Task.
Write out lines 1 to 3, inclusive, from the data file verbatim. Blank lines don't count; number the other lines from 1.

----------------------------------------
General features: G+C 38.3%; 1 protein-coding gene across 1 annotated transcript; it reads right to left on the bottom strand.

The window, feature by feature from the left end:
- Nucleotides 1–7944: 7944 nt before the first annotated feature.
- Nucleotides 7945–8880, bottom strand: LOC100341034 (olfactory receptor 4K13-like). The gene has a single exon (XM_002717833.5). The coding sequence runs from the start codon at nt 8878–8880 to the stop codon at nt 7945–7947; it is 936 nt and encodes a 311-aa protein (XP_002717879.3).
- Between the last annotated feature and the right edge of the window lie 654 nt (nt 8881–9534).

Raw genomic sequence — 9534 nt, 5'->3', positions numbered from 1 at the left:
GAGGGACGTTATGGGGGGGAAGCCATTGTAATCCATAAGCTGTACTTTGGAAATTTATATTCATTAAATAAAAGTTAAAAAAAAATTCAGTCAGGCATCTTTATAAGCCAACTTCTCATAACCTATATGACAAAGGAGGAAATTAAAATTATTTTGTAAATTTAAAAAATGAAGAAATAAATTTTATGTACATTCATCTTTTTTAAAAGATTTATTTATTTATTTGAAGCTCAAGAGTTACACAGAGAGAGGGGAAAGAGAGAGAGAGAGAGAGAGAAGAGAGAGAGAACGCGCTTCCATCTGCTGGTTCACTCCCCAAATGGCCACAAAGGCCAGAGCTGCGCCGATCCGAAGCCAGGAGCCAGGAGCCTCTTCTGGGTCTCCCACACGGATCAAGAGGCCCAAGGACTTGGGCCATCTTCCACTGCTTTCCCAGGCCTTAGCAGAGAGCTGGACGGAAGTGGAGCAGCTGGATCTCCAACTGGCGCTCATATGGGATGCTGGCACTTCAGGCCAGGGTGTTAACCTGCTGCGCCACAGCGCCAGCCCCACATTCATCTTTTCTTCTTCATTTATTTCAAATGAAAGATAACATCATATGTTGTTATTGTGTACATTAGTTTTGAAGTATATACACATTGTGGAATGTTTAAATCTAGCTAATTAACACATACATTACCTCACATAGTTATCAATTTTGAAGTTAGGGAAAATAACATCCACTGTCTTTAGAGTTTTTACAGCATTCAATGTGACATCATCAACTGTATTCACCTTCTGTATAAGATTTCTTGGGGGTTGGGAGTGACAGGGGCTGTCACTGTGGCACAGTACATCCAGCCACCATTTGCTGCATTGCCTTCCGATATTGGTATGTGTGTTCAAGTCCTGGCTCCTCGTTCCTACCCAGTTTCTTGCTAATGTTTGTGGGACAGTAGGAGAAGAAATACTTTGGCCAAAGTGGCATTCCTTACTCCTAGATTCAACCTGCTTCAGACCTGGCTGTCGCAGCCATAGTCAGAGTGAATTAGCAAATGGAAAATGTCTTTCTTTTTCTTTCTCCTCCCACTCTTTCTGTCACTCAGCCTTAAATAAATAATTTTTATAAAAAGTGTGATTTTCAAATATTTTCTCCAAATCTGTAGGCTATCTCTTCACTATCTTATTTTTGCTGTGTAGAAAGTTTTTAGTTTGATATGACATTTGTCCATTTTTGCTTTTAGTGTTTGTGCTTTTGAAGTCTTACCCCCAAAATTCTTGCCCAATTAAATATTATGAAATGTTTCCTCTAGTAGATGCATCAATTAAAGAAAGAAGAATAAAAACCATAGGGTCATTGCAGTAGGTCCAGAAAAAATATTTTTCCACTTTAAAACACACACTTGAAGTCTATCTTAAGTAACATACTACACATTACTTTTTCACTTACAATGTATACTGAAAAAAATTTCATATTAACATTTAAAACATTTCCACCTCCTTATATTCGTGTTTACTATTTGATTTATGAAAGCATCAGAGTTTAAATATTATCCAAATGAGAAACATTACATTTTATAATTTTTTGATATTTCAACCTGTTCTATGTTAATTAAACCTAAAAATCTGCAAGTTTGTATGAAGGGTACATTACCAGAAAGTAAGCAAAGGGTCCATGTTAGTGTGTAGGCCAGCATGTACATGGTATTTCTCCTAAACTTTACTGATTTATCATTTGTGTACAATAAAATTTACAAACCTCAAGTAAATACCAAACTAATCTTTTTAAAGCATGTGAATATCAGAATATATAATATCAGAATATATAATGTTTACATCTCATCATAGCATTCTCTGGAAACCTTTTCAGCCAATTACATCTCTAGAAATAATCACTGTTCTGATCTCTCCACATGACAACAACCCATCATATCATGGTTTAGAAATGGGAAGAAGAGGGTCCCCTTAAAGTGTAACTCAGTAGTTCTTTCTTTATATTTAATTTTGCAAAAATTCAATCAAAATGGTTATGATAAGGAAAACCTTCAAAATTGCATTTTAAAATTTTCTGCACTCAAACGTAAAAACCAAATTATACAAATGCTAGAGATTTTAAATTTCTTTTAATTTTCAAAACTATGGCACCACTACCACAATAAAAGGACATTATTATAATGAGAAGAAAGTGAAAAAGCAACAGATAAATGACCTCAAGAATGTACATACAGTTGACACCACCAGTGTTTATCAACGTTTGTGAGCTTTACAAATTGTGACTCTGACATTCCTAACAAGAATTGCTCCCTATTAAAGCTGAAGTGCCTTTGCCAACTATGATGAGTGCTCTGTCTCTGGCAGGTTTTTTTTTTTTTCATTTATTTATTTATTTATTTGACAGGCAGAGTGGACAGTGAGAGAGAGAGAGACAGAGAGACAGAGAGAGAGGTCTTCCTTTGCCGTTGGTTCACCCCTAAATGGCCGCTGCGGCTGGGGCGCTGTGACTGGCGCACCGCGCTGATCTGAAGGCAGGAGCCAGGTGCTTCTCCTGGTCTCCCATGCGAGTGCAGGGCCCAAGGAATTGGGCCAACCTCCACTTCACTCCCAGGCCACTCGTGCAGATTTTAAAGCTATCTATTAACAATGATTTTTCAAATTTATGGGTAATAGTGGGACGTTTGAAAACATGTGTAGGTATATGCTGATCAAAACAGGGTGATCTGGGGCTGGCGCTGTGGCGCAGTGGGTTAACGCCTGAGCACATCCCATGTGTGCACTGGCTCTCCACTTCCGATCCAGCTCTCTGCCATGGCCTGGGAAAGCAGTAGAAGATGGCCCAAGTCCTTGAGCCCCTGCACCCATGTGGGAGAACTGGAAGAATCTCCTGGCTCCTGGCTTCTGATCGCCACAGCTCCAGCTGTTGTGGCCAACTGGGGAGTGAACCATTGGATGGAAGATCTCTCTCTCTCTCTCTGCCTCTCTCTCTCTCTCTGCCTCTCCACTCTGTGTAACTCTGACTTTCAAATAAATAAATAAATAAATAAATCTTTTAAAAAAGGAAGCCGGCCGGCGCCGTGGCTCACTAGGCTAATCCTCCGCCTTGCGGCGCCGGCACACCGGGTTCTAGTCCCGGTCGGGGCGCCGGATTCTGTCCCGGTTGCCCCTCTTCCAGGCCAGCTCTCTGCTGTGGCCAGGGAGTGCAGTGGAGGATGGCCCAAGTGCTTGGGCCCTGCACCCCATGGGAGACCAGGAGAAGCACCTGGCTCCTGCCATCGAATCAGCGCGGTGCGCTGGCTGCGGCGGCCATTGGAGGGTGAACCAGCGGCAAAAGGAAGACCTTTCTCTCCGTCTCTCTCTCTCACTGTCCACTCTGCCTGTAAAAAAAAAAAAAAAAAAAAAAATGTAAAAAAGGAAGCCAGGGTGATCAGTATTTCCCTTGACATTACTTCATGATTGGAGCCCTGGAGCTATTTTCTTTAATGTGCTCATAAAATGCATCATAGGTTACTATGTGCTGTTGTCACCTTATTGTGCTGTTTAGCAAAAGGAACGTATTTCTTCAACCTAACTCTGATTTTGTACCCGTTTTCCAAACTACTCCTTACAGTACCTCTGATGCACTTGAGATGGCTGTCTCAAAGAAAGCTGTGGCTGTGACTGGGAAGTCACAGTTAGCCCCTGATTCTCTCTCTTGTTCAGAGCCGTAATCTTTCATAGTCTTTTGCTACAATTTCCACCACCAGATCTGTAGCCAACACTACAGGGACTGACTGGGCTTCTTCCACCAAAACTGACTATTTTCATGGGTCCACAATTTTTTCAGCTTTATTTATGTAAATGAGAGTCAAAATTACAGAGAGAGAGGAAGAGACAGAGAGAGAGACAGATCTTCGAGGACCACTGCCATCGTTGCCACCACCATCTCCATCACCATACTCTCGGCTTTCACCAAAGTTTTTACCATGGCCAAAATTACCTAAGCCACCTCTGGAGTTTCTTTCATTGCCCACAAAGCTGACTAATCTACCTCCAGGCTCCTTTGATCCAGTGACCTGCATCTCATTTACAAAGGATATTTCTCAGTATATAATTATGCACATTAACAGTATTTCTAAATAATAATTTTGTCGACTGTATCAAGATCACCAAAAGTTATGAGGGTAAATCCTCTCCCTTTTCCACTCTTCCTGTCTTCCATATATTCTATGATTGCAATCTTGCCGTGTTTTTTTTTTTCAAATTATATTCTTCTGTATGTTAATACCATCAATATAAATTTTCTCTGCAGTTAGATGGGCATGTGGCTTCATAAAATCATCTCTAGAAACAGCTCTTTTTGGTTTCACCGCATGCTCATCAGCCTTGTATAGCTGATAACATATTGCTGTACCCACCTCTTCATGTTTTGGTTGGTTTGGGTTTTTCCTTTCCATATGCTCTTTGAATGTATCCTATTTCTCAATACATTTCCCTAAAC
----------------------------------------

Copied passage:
General features: G+C 38.3%; 1 protein-coding gene across 1 annotated transcript; it reads right to left on the bottom strand.

The window, feature by feature from the left end:
- Nucleotides 1–7944: 7944 nt before the first annotated feature.